Morning Practice with Crows

This morning, especially lovely as the days start warming earlier, I went to Chetzemoka Park (Google it for loads of pictures), for practice. I used the gazebo (about a 20 by 20 foot structure), and instead of facing the Straits of Juan de Fuca which I usually do, I faced the park which is splendid during the spring flower display on trees, bushes, and flower plantings, happening right now. I decided to use the Inner Journey image that I like to use in a beautiful, natural setting, called, “I am a camera”.

This element requires the player to hook up the center and the nose, and allow the eyes to gaze straight ahead, and play the form without ever allowing the head and center to move independently. It is a wonderful way to take in nature while playing with the form. The idea is not to allow the gaze to stay on anything, but just take in what is in front as one moves around. Try it – you’ll like it.

As I started through the form, my glance picked up a crow, sitting about 20 feet away from me, and it appeared to be watching me. There are one or more crow families living in this park, so they are used to seeing humans moving about as if in a dream. This crow stayed there for most of the first section of the Long Form. Fun.

This crow stimulated a remembrance that was interesting to me. Crows are smart. And very social. I was living in a house on the side of a cliff at Muir Beach, near San Francisco. A beautiful, small beach which was one of the first to allow nude people to enjoy it. This was 1968, I had just returned from a trip around the world, and I was about to discover Tai Chi, after looking for something that would allow me to see deeper into who I really am. It was the first warm, spring day, so I grabbed a towel, and headed to the beach to enjoy some rays. Also, at this time in my life ( I was 25 years old), I was smoking cigarettes and pot, so I took a pack of smokes and a joint with me.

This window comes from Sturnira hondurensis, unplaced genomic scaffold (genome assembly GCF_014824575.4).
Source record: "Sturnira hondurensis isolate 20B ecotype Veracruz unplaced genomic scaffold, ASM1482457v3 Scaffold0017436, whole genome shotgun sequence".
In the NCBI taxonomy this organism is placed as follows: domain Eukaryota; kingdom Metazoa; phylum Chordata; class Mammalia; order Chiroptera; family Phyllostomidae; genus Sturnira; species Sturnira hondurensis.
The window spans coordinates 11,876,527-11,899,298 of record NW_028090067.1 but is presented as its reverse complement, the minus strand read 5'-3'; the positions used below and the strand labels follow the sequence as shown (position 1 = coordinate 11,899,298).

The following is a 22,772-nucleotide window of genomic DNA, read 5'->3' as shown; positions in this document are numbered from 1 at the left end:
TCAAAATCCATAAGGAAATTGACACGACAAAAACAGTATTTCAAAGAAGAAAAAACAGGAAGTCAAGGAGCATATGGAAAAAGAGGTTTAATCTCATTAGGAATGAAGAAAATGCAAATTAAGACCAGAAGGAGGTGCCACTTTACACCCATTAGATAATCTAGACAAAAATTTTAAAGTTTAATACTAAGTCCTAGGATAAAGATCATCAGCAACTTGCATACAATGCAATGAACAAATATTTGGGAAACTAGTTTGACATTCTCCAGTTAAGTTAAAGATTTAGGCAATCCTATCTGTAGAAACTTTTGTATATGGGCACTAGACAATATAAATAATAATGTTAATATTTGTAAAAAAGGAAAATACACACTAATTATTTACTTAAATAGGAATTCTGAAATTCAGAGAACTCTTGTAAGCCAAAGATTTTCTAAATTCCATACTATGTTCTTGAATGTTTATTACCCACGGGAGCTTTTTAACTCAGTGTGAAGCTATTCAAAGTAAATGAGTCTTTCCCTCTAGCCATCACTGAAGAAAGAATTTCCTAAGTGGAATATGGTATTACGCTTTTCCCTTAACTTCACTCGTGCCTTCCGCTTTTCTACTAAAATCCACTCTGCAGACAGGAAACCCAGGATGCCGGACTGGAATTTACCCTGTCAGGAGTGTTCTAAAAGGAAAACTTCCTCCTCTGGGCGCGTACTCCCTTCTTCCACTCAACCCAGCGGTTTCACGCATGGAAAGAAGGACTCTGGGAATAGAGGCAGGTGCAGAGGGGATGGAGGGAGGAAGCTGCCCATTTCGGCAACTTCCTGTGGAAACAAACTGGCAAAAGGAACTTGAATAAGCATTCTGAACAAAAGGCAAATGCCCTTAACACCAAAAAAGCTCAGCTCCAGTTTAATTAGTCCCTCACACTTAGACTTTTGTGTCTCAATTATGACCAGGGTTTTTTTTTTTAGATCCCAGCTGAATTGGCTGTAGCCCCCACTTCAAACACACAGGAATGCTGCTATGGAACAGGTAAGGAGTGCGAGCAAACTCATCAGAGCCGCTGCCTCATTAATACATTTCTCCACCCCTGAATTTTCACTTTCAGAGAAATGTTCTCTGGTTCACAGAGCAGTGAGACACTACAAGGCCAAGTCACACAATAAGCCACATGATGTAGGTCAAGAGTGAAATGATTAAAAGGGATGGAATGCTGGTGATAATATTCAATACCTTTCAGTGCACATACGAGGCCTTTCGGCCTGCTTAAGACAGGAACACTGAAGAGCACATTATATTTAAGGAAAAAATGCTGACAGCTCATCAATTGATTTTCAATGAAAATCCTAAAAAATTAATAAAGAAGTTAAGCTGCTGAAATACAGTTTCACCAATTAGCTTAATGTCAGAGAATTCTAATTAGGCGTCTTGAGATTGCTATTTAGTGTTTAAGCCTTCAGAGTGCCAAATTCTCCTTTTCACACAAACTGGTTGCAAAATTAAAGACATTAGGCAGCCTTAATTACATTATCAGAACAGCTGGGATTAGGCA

I laid the towel out, smoked the joint (Panama Red, for you gourmets), took off the string of beads that hung around my neck, laid this next to the open pack of cigarettes, and laid back to enjoy this marvelous spot and time. As the pot took effect, I had the feeling I was being watched. I sat up and looked around, saw no people, but fairly close by was a crow, looking intently at me.

I really like animals, so I gave this bird my loving vibe, hoping to share energy. It started to walk over to me, keeping its eyes directly focused on me. Now a crow is a big bird and I must admit it was slightly unnerving to have him so boldly come up to me. Being stoned did not help.

When he got to my towel, he looked at the pack of cigarettes, went up to it, and carefully extracted one cigarette with his beak, and flew off! I was amazed, mystified, and tried to make some sense to what happened.

In a couple of minutes, the crow flew back, walked to the towel, back to the pack, took another one, and flew off. Boy, I wished I had someone there at the time to share this experience with. We would probably laugh as well as seek mystical reasons.

The crow came back. At this time in my life, I had very little money, and no job, so cigarettes were a luxury item. As he approached, I grabbed the pack and put it close to me. He gave me a long look, then he moved quickly and started to grab the string of beads that were lying there. That made me angry, so I slapped out at him. He dropped the beads and flew off, not to return the rest of the time I was on the beach.

The mind is an amazing computer of interconnected thoughts. The crow this morning brought me back to an interesting time in my life. I no longer smoke cigarettes or pot, but I do enjoy Tai Chi. And crows.